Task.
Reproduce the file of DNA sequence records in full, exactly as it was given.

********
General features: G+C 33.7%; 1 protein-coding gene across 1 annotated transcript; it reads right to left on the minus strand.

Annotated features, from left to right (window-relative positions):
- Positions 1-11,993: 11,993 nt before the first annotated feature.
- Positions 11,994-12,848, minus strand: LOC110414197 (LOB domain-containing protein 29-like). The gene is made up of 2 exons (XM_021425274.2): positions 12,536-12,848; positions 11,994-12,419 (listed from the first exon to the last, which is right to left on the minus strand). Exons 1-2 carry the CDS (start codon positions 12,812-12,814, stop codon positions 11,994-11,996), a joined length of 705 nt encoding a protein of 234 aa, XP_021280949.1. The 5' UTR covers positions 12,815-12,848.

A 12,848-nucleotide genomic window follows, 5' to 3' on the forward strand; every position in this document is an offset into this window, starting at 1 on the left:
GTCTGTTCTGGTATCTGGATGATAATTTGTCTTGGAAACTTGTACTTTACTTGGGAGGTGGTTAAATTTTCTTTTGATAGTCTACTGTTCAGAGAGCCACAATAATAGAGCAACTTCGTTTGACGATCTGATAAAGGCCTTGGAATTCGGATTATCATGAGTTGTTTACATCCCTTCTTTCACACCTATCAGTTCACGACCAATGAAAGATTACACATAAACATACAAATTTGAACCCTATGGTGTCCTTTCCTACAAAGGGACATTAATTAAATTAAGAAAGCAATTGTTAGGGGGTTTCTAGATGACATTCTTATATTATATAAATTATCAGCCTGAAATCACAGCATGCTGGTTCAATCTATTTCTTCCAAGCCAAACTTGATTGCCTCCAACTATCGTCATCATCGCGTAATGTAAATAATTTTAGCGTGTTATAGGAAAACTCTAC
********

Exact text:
General features: G+C 33.7%; 1 protein-coding gene across 1 annotated transcript; it reads right to left on the minus strand.

Annotated features, from left to right (window-relative positions):
- Positions 1-11,993: 11,993 nt before the first annotated feature.
- Positions 11,994-12,848, minus strand: LOC110414197 (LOB domain-containing protein 29-like). The gene is made up of 2 exons (XM_021425274.2): positions 12,536-12,848; positions 11,994-12,419 (listed from the first exon to the last, which is right to left on the minus strand). Exons 1-2 carry the CDS (start codon positions 12,812-12,814, stop codon positions 11,994-11,996), a joined length of 705 nt encoding a protein of 234 aa, XP_021280949.1. The 5' UTR covers positions 12,815-12,848.

A 12,848-nucleotide genomic window follows, 5' to 3' on the forward strand; every position in this document is an offset into this window, starting at 1 on the left:
GTCTGTTCTGGTATCTGGATGATAATTTGTCTTGGAAACTTGTACTTTACTTGGGAGGTGGTTAAATTTTCTTTTGATAGTCTACTGTTCAGAGAGCCACAATAATAGAGCAACTTCGTTTGACGATCTGATAAAGGCCTTGGAATTCGGATTATCATGAGTTGTTTACATCCCTTCTTTCACACCTATCAGTTCACGACCAATGAAAGATTACACATAAACATACAAATTTGAACCCTATGGTGTCCTTTCCTACAAAGGGACATTAATTAAATTAAGAAAGCAATTGTTAGGGGGTTTCTAGATGACATTCTTATATTATATAAATTATCAGCCTGAAATCACAGCATGCTGGTTCAATCTATTTCTTCCAAGCCAAACTTGATTGCCTCCAACTATCGTCATCATCGCGTAATGTAAATAATTTTAGCGTGTTATAGGAAAACTCTAC